Where to Swim with Sharks in Fiji
If you know anything about Fiji then you’ll know about the diverse marine life living within the country’s crystal clear waters and soft coral reefs. Part of that biodiversity is sharks, providing snorkellers and divers and exciting opportunity to observe these majestic creatures in their natural habitat! Seeing the smaller reef sharks (by small, we mean, they’re the same size as a grown adult person) is as easy as hopping on a shark snorkelling tour, while larger shark species like Bull Sharks can only be seen through scuba diving. Swimming with sharks in Fiji is perfectly safe when going with experienced guides and tours. Doing a dive with a shark diving operators helps boost the conservation of Fiji’s sharks through shark feeding (don’t worry, tourists are not the food) and raising money for the local villages so they don’t have to solely rely on fishing to eat.
For more amazing things to do in Fiji, see our 10 Best Adrenaline Activities in Fiji.
1. Pacific Harbour
Dubbed as the “Adventure Capital” of Fiji, it’s no surprise that the Pacific Harbour has shark diving on its menu of adrenaline activities. Located on the southern coast of Viti Levu, Fiji’s main island, and just an hour’s drive from Suva, the Pacific Harbour is one of the best places in Fiji to dive with sharks. There are a few activity providers taking keen divers into the Shark Reef Marine Reserve, which is a protected area where sharks can thrive in their natural habitat. There are up to eight different species of shark to be seen in this one area: Blacktip Reef Sharks, Whitetip Reef Sharks, Grey Reef Sharks, Silvertip Sharks, Tawny Nurse Sharks, Sicklefin Lemon Sharks, Bull Sharks and Tiger Sharks. Check out more things to do in the area in our 12 Sensational Things to Do in the Pacific Harbour & Beqa.
2. Kuata Island
The Moyia Reef, just a short boat ride from Kuata Island, is home to a spectacular array of reef sharks, as well as larger Bull Sharks which can only be seen through scuba diving. Resorts like Barefoot Kuata Island Resort can take you either diving or snorkelling with sharks, while homestays in the village on Waya Lailai (Wayasewa) Island also run snorkelling trips (these can be booked through Airbnb. Kuata Island is located in the lower Yasawa Islands, where you can learn more about getting there in our Complete Guide to the Yasawa Islands.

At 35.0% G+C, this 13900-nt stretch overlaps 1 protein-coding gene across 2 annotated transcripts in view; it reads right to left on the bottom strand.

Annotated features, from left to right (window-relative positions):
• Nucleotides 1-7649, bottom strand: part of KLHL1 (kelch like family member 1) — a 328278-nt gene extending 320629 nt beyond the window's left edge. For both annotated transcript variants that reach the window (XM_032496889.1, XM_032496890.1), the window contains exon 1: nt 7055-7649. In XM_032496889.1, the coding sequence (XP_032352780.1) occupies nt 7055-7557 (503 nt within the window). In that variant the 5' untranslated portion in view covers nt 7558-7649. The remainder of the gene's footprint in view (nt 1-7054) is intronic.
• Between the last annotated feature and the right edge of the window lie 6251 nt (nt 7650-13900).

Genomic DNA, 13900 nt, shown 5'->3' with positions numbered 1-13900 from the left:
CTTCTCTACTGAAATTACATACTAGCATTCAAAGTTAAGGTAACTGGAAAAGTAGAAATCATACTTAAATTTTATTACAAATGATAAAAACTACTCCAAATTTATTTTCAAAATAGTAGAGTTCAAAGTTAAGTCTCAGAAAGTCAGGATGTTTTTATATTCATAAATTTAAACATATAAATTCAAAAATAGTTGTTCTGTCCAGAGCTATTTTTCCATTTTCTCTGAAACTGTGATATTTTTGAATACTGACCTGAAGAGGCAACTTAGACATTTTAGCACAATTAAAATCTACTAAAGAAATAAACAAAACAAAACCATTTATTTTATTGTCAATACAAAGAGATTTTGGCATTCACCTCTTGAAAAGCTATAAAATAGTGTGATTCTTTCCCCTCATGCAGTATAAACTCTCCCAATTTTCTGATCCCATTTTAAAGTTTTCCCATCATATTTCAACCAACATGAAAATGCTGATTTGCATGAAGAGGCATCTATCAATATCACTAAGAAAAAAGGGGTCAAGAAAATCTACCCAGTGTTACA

Located 100km (60m) south of the mainland, Kadavu Island and its surrounding islands are another great base for diving and snorkelling with sharks in Fiji. The reason is thanks to the Great Astrolabe Reef, the world’s fourth largest barrier reef! While scuba diving and snorkelling trips are not dedicated to finding sharks, it’s highly likely that you will still see a few reef sharks swimming in this hugely diverse ecosystem. The best months for seeing sharks near Kadavu is between July and August, however, they are often seen outside of these months too. Kadavu is also one of the very few places in Fiji where you can dive with giant manta rays. Learn more in our Complete Guide to Kadavu.
Nearby Savusavu is the incredible Namena Marine Reserve providing a safe haven for fish, turtles, humpback whales, soft coral and, of course, sharks! Dive operators based in Savusavu on Fiji’s second largest island Vanua Levu can take you to see Grey Reef Sharks, Whitetip Reef Sharks, Tiger Sharks and Hammerhead Sharks in several dive sites – one of the most famous being Shark Alley. Find out more about this area in our Complete Guide to Vanua Levu.
Situated between Vanua Levu and Taveuni, the Somosomo Strait is one of the top diving locations in Fiji. The narrow passage between the two large islands is ideal for coral growth, in turn attracting a wide range of marine species. Most of the species found in Fiji can be found in the waters of the Somosomo Strait, which means those divers hoping to see sharks are in with a very good chance! Reef Sharks will be the most common sight, while Leopard Sharks and Hammerhead Sharks are also likely to be seen. Find out more about this beautiful corner of Fiji in our Complete Guide to Taveuni.